Page 1 of 4 1234 LastLast
Results 1 to 10 of 37

Thread: do you know the phonetic alphabet?

  1. #1

    Question do you know the phonetic alphabet?

    i have always been told that you need to know the phonetic alphabet because you will use it at least once if your life ive now known it for over two years now no need for it yet

  2. #2
    acorn

    Default



    Quote Originally Posted by copper360 View Post
    i have always been told that you need to know the phonetic alphabet because you will use it at least once if your life ive now known it for over two years now no need for it yet
    It is like this: Charlie, Oscar, Papa, Papa, Echo, Romeo. The biggest enemy of any verbally relayed message is the Chinese Whisper effect.

    You will need it in professional communications especially where a standardisation is of great importance. Basically its used anywhere where poetic licence need not apply. To name two; military, air traffic control.

    You will find it useful on many occasions in civilian life, but the need to be precise in applying it does not exist. ie. I could use; Chocolate, Orange, Pig, Pig, Elephant, Rat. All that is really important here is that the recipient clearly hears and understands the words used. An example of use here is telling somebody a car licence plate, over the phone.

  3. #3

    Default

    /aj now i ɪntɚnʃənəl θənɛɾɪk lθəbɛt wɪtʃ ɪz ivən bɛɾɚ/

    :P

    Seriously, IPA is very useful.

  4. #4

    Default

    I learned it many years ago in the Military. Something else most people don't understand is what is call military time. The 24 hour clock. Right now my time it would be 23.00, 11 O'clock PM.

  5. #5

    Default

    I had to learn and memorize it as a voice student at Westminster Choir College. In addition, we had to memorize the universal language phonetic alphabet as well. We had to have it on 50 or 100 3 x 5 cards, can't remember which after these many years. We all used to have them with us so when we were standing in lines, we'd be memorizing. Back in the late '60s, if you failed out, you went to the front lines in Vietnam. It was a good motivation for passing, but also terrorizing.

    It helps in singing so that you know which vowel sound you are singing on and sounding while singing text. If every member in a choir uses the same vowel sound for each syllable, the choir sounds better. One also has to know how to handle diphthongs and tripthongs as well. We learned about tongue placement to produce the various vowel sounds. I've often wondered if pop singers discover these things on there own, experimenting with their singing and listening to themselves?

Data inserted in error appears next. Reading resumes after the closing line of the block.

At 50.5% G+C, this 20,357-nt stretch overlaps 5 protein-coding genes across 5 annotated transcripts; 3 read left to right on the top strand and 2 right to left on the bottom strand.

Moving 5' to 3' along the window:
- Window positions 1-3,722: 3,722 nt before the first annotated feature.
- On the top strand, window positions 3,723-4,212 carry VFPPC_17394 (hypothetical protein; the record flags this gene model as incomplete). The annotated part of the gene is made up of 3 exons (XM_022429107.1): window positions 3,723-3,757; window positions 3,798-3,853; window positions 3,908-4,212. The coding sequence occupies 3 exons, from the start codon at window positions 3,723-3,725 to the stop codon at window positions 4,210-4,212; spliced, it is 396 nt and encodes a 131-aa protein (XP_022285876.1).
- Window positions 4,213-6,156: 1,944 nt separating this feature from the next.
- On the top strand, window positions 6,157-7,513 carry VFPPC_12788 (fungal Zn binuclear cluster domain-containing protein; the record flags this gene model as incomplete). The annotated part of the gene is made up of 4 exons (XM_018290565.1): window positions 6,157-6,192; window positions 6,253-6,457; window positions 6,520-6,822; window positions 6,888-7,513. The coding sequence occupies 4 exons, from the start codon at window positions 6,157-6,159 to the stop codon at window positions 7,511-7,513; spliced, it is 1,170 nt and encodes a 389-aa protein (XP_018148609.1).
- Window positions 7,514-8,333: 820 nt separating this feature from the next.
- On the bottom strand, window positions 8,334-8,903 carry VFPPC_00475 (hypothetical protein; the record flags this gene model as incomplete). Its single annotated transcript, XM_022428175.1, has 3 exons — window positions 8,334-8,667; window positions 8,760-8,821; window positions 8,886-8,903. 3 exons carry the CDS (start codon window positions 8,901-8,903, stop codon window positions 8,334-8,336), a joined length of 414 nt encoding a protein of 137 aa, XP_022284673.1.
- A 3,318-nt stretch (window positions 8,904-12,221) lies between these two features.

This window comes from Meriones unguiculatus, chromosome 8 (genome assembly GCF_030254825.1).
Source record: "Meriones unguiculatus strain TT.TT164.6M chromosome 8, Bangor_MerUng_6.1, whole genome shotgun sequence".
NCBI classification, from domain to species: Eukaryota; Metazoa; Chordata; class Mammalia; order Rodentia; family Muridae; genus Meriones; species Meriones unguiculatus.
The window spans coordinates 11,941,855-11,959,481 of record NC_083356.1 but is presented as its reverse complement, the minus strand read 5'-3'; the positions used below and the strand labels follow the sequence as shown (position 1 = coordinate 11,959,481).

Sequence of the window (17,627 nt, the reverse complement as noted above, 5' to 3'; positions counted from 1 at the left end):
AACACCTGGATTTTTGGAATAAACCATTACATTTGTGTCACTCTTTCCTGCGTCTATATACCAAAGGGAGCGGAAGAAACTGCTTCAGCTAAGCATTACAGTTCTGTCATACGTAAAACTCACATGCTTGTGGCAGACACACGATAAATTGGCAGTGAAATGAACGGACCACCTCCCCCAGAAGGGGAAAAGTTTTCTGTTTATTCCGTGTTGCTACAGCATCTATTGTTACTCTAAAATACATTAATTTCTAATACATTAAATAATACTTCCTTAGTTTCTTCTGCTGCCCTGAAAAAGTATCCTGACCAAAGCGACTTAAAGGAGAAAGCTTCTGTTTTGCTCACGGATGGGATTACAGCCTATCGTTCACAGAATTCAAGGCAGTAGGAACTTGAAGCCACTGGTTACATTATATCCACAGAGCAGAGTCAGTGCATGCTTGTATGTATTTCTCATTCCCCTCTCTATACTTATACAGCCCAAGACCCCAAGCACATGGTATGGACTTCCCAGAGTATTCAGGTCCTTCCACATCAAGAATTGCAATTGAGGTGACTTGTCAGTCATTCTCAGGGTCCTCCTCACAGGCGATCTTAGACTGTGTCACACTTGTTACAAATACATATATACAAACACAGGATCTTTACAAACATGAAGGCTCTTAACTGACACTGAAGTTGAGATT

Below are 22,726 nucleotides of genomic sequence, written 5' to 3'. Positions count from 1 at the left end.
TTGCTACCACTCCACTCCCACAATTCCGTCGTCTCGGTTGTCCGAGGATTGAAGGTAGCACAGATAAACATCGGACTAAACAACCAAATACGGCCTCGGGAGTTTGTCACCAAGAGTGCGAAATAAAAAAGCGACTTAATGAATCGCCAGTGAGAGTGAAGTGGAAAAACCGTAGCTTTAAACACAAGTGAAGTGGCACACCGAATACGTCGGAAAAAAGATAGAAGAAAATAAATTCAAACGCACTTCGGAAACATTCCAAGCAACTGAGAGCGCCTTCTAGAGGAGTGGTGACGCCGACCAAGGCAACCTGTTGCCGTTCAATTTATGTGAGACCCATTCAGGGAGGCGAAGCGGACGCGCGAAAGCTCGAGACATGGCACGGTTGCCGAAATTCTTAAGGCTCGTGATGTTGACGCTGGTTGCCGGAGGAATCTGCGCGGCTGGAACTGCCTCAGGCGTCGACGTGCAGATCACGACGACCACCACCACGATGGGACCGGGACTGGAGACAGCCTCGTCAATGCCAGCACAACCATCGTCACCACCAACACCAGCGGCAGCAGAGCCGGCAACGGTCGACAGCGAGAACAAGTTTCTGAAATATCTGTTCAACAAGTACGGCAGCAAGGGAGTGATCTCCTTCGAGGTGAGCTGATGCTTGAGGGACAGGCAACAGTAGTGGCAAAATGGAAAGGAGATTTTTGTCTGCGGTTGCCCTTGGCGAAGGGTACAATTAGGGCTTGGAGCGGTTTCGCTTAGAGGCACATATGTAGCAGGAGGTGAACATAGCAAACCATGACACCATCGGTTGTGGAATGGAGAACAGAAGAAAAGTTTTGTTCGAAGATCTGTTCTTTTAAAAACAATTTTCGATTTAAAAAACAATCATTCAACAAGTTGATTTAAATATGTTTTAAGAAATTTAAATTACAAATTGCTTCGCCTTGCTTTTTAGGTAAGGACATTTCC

6. #6

    Default

    I use it everyday to confirm the spellings of customers' names and addresses. Acorn has a point, and I tend to point my coworkers towards the LAPD's version.

  7. #7

    Default



    Quote Originally Posted by acorn View Post
    It is like this: Charlie, Oscar, Papa, Papa, Echo, Romeo. The biggest enemy of any verbally relayed message is the Chinese Whisper effect.

    You will need it in professional communications especially where a standardisation is of great importance. Basically its used anywhere where poetic licence need not apply. To name two; military, air traffic control.

    You will find it useful on many occasions in civilian life, but the need to be precise in applying it does not exist. ie. I could use; Chocolate, Orange, Pig, Pig, Elephant, Rat. All that is really important here is that the recipient clearly hears and understands the words used. An example of use here is telling somebody a car licence plate, over the phone.
    Acorn, that info is plain wrong: what you are referring to is the "pilot's alphabet" (or spelling/radio alphabet) (alpha bravo charlie delta...)

    The PHONETIC ALPHABET is what is being used in many dictionaries to explain HOW SOMETHING is pronounced phonetically correct (especially useful for foreign languages).

    This explains the phonetic alphabet nicely:
    The sounds of English and the International Phonetic Alphabet | Antimoon

    (and to the OP's question: yes, learned it back in school, and used it often enough to find it useful)

  8. #8

    Default

    I've seen it, but have never learned it. I have no idea when I would find it useful. People are clearly saying that it is, but I can't think of any examples or any reason why I'd use it.

  9. #9

    Default



    Quote Originally Posted by kennyrallen View Post
    I learned it many years ago in the Military. Something else most people don't understand is what is call military time. The 24 hour clock. Right now my time it would be 23.00, 11 O'clock PM.
    it is so some people dont get confused cause if they said 10 and didnt say am or pm they would very confused and i think its easier to understand in briengs. people can get so confused so quickly with things like IPA

  10. #10

    Default

    I learnt it in the cadets. As for usage now, unless one is using a VHF/UHF radio, it's more for trying to spell things out over a dodgy connection.

    I could remember quite a lot of it Now for learning morse code (don't ask me why - I just wanna :P )

Similar Threads

  1. Campaign to remove letters from the alphabet!!!
    By mchkeegan in forum Off-topic
    Replies: 44
    Last Post: 23-Oct-2010, 08:14

Posting Permissions

  • You may not post new threads
  • You may not post replies
  • You may not post attachments
  • You may not edit your posts
  •  
ADISC.org - the Adult Baby / Diaper Lover / Incontinence Support Community.
ADISC.org is designed to be viewed in Firefox, with a resolution of at least 1280 x 1024.